On Petition for Review of an Order of the Board of Immigration Appeals Agency No. A045-696-373
The opinion of the court was delivered by: Judge Bybee
Submitted October 5, 2010*fn1 Pasadena, California
Before: Raymond C. Fisher and Jay S. Bybee, Circuit Judges, and Lyle E. Strom, Senior District Judge.*fn2
How many days are in a year? The answer is more complicated than it may first appear. According to the Royal Observatory in Greenwich, the astronomically correct answer is approximately 365.24237 days. See Leap Years and Leap Seconds, Royal Observatory, http://www.nmm.ac.uk/explore/ astronomy-and-time/time-facts/leap-years (last visited June 4, 2011). Since it would be impractical for our calendars to add 0.24237 days at the end of each year, we make up the difference by adding an extra day, February 29, every fourth year, which is known as "leap year." Id. This would solve the problem entirely if a natural year were actually 365.25 days. However, because the actual figure is slightly less at 365.24237 days, adding a full day every four years ends up overcompen-sating. Id. To correct this, the Gregorian calendar approximates the natural year at 365.2425 days. See Leap Years, Naval Oceanography Portal, http://www.usno.navy.mil/ USNO/astronomical-applications/astronomical-information-center/leap-years (last visited June 4, 2011). As a result, we omit leap year every 100 years, in years ending in "00," except once every 400 years. Id. Therefore, while the years 1600 and 2000 were leap years, the years 1700, 1800, and 1900 were not. Id.
Despite its precision, the astronomical definition of a year does not help us answer the question of how long "one year" is for purposes of 8 U.S.C. § 1101(a)(43)(F). That subsection provides that an alien who commits "a crime of violence . . . for which the term of imprisonment [is] at least one year" has committed an "aggravated felony." The immigration consequences of having committed an "aggravated felony" are substantial-for instance, if a removable alien is a lawful permanent resident ("LPR"), he becomes ineligible to apply for cancellation of removal. Id. § 1229b(a)(3). Disregarding the intricacies of astronomy, the Board of Immigration Appeals ("BIA") defines "one year" as 365 days, regardless of leap years, for purposes of § 1101(a)(43)(F). Because taking the intricacies of astronomy into account would needlessly complicate this area of the law, we adopt the BIA's definition.
On November 3, 1999, petitioner Jawid Habibi ("Habibi"), an LPR, was convicted of Battery of a Current or Former Sig- nificant Other, a misdemeanor under California Penal Code § 243(e)(1). Habibi received a 365-day suspended sentence to be served through the year 2000, which was a leap year. The Department of Homeland Security ("DHS") subsequently served Habibi with a Notice to Appear ("NTA"), charging that his California conviction made him removable under 8 U.S.C. § 1227(a)(2)(E)(i), as an alien convicted of a crime of domestic violence.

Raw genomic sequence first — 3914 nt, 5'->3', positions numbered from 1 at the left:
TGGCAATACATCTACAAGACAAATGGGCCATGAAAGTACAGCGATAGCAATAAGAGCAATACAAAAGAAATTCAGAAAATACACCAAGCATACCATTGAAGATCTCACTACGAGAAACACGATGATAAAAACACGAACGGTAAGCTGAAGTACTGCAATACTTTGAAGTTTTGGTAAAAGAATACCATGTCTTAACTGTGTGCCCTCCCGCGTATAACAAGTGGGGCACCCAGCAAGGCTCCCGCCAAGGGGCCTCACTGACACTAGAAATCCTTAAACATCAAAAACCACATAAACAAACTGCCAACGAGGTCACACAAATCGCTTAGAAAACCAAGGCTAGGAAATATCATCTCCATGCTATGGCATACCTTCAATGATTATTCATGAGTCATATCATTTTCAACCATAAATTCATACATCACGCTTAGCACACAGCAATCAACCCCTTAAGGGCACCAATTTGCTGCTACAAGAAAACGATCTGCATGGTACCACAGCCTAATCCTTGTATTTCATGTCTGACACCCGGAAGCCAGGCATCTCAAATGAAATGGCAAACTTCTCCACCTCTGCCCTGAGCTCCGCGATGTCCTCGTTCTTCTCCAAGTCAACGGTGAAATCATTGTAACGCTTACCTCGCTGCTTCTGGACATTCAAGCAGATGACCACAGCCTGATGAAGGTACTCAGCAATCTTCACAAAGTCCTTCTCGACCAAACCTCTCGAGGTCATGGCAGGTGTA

Habibi requested cancellation of removal. An immigration judge ("IJ") concluded after a hearing that Habibi was not eligible for cancellation of removal because his domestic violence conviction constituted an "aggravated felony" under § 1101(a)(43)(F). Habibi argued that because "aggravated felony" is defined as a "crime of violence . . . for which the term of imprisonment [is] at least one year," 8 U.S.C. § 1101(a)(43)(F), and because his 365-day sentence was completed during a leap year, which was 366 days long, his California conviction did not qualify as an "aggravated felony." The IJ rejected this argument, noting that "it is well settled that . . . 365 days . . . would be the equivalent of a legal year."
The BIA affirmed and adopted the IJ's decision. In addressing Habibi's argument that serving his 365-day sentence in a leap year made him eligible for cancellation of removal, the BIA noted that in Matsuk v. INS, 247 F.3d 999 (9th Cir. 2001), overruled on other grounds, Delgado v. Holder, ___ F.3d ___, No. 03-74442, 2011 WL 3633695 (9th Cir. Aug. 19, 2011) (en banc), "the Ninth Circuit approved of the Board's interpretation of one year as commonly meaning 365 days for purposes of finding that an alien's sentence to 365 days rendered his conviction an aggravated felony." The BIA further observed that adopting Habibi's position would lead "to an inconsistent and absurd result, subjecting aliens to a different set of rules depending on whether or not they were sentenced in a leap year."
Habibi timely petitioned for review. We review the BIA's conclusions of law de novo. See, e.g., Chavez-Perez v. Ash- croft, 386 F.3d 1284, 1287 (9th Cir. 2004); Rosales-Rosales ...